Fitness Is NOT A Punishment

fitness is not a punishment

Despite what a huge chunk of the fitness industry seems to want you to think, fitness is not a punishment. You don’t need to earn your meals, you don’t need to “make space” for a meal you’re about to have and in a lot of cases, worrying about calorie burn from your workouts is unhelpful.

As in all cases, if you like doing the above, and you find it helpful in you leading a happy and healthy life, don’t let me stop you. I 100% back anyone that is working on making themselves healthier and happier – as long as it is safe.

But most of the people I work with don’t want to go through a cycle of needing to earn their meals or punish themselves for food choices and try to burn them off.

How Do You Know If That Culture Is Affecting You?

You may be wondering if you have been swept up in this fitness punishment culture that seems to be rampant.

Do any of the following statements or questions apply to you?

  • You have said you need to burn off extra calories.
  • You have said you need to make space for extra calories.
  • You said you were good on your diet so you deserve a break/treat/cheat. (Cheat meals/days is a whole separate point by the way!)
  • Your goals are much more focused on weight change or appearance.
  • Your main focus for your workouts is burning calories.

If any of those apply, there is a good chance that either now, or at some point in the past, you have been pulled into this fitness punishment culture.

To break it down, I’m going to look at it from both a fitness point of view and a food point of view.

Addressing Fitness Morality

If your fitness or workouts are focused entirely on calorie burn, and your goals are focused pretty much entirely on weight change or appearance, then you are quite likely to be on the road of viewing fitness as a punishment or something to be endured.

If you can switch your mindset to finding a way of exercising or doing physical activity that you actually enjoy, that is going to make you feel empowered and will change your perspective on exercise entirely.

It’s very easy to scroll through your Instagram feed or on the Explore page and just see loads of fitness influencers, or fitness models promoting certain workouts.

And it’s human nature – it’s not ideal, but it’s human nature – to look at their bodies and for whatever reason, we all think, “Ooh, I want to look like that!”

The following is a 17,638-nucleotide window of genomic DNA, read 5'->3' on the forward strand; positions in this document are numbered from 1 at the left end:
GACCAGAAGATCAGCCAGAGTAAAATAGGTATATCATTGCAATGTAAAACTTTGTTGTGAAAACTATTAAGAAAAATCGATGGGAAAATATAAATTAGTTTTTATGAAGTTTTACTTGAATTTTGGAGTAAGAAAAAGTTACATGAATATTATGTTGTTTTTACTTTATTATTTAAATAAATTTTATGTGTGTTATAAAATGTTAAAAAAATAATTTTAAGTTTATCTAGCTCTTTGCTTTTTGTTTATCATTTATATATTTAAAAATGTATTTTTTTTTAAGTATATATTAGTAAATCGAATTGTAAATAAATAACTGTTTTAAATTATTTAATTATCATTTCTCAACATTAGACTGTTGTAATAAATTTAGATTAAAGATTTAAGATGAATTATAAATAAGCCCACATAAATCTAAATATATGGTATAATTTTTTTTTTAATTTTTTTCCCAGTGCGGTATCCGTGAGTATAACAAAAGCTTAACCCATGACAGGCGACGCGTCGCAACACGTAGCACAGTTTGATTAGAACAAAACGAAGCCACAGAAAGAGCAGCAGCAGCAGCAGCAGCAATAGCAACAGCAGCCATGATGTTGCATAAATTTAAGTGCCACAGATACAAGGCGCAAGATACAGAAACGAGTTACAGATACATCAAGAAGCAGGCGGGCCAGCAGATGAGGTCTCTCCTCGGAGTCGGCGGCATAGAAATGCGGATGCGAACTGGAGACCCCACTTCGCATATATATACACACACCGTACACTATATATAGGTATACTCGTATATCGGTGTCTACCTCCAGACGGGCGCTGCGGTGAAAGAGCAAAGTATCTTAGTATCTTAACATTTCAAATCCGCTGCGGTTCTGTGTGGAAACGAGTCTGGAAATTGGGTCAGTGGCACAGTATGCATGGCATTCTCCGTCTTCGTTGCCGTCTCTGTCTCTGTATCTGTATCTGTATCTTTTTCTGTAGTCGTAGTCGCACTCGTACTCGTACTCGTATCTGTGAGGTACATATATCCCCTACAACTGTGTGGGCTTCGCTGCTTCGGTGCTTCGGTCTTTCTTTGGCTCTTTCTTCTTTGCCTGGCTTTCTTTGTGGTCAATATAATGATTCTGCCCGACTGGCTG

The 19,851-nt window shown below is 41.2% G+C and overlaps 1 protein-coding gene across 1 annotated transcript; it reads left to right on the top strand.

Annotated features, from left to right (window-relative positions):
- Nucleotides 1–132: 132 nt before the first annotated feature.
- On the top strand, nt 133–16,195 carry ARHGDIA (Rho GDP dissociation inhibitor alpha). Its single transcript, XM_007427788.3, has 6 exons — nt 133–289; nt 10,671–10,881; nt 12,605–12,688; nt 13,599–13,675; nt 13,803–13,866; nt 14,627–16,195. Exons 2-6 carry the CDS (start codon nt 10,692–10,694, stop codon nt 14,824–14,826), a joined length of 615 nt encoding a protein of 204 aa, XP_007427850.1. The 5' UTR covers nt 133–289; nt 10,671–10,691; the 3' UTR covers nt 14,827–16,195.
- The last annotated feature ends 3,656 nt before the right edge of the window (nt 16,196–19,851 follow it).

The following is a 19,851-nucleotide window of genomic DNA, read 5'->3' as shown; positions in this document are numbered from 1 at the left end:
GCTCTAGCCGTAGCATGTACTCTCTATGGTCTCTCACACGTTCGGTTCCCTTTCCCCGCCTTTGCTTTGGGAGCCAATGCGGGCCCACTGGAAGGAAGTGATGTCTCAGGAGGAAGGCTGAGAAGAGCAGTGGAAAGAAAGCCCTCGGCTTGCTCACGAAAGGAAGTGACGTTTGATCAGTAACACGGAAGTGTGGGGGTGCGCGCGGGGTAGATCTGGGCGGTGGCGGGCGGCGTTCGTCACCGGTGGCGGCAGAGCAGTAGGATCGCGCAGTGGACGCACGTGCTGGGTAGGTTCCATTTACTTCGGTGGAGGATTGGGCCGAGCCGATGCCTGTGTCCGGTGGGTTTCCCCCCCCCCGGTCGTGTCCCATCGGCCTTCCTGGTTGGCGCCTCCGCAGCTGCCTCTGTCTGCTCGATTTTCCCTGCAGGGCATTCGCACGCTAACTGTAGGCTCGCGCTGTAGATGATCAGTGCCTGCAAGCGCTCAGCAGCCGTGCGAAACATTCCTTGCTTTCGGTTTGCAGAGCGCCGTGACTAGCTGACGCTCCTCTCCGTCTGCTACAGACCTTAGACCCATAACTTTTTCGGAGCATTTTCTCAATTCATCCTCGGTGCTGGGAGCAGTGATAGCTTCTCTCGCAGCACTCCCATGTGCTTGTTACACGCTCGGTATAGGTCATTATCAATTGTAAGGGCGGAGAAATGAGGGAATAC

And you start comparing different parts of your body to the tensed, angled, airbrushed, and filtered images that you get bombarded with.

Number one – like I already mentioned, the way someone looks on Instagram, especially if they get paid for their appearance, is often going to be miles off from what they look like in reality.

Number two – even if they do look like that, or even close to that, remember that it is part of their job to look like that. They are literally getting paid to maintain that appearance. In most cases, they aren’t doing a day job and then looking like that on the side.

Number three – you have a different background – different lifestyle, age, background, training history, and genetics. You’re a 100% completely unique individual so drawing direct comparisons to anyone else isn’t helpful, especially if they make you feel inferior.

You Are Unique

You also need to understand that unless you’re training for a specific sport or have a very specific performance goal, there’s no perfect workout. There’s no perfect exercise. There’s no perfect workout routine.

So you can ignore all the social media posts, YouTube videos, blog articles, or whatever that say, X is the best exercise for something.

How To Turn Around Your Fitness Mindset

Now that we have looked at not comparing yourself to others and why you shouldn’t view fitness as a punishment, let’s delve into how to turn things around.

And the quickest and easiest way is to have a performance-based goal of some kind, and not just focus on appearance or numbers on a scale.

And the way to do that is to find an exercise, activity, or sport that you genuinely get fulfilment from doing, and gives you an endorphin high. It could be weightlifting, yoga, running, walking, climbing, or combat sports – there is a huge range of choices.

One of my previous clients took to axe-throwing. I didn’t even know that was a thing, but eventually, her training became completely focused on how to get better at throwing axes and how to keep both sides of her body balanced.

She has never been more focused or more consistent with her training than when it started fueling something that makes her feel alive.

Once you find something you enjoy, the next thing is to make sure it is something you can do safely.

If you have knee trouble, long-distance running might not be a great match for you.

Lastly, make sure it is something you will be able to access easily. My axe-throwing client would have never gotten into axe-throwing as a regular thing if she had to drive an hour and a half or two hours each way. But fortunately for her, it is only a 20-minute drive.

Similarly, I have an interest in trying bouldering and think it’s something I would really enjoy. The closest place for me is about a 30-40 minute drive, which might not be entirely feasible as a regular thing for me with my current workload.

So those are your three focus areas:

  • Find something you enjoy
  • Make sure you can do it safely
  • Make sure you can access it easily to fo it consistently

And then when you find that thing that works for you, you’re going to have your own goals. And then it moves from being something you feel obliged to do, and it becomes something you look forward to doing – like a hobby.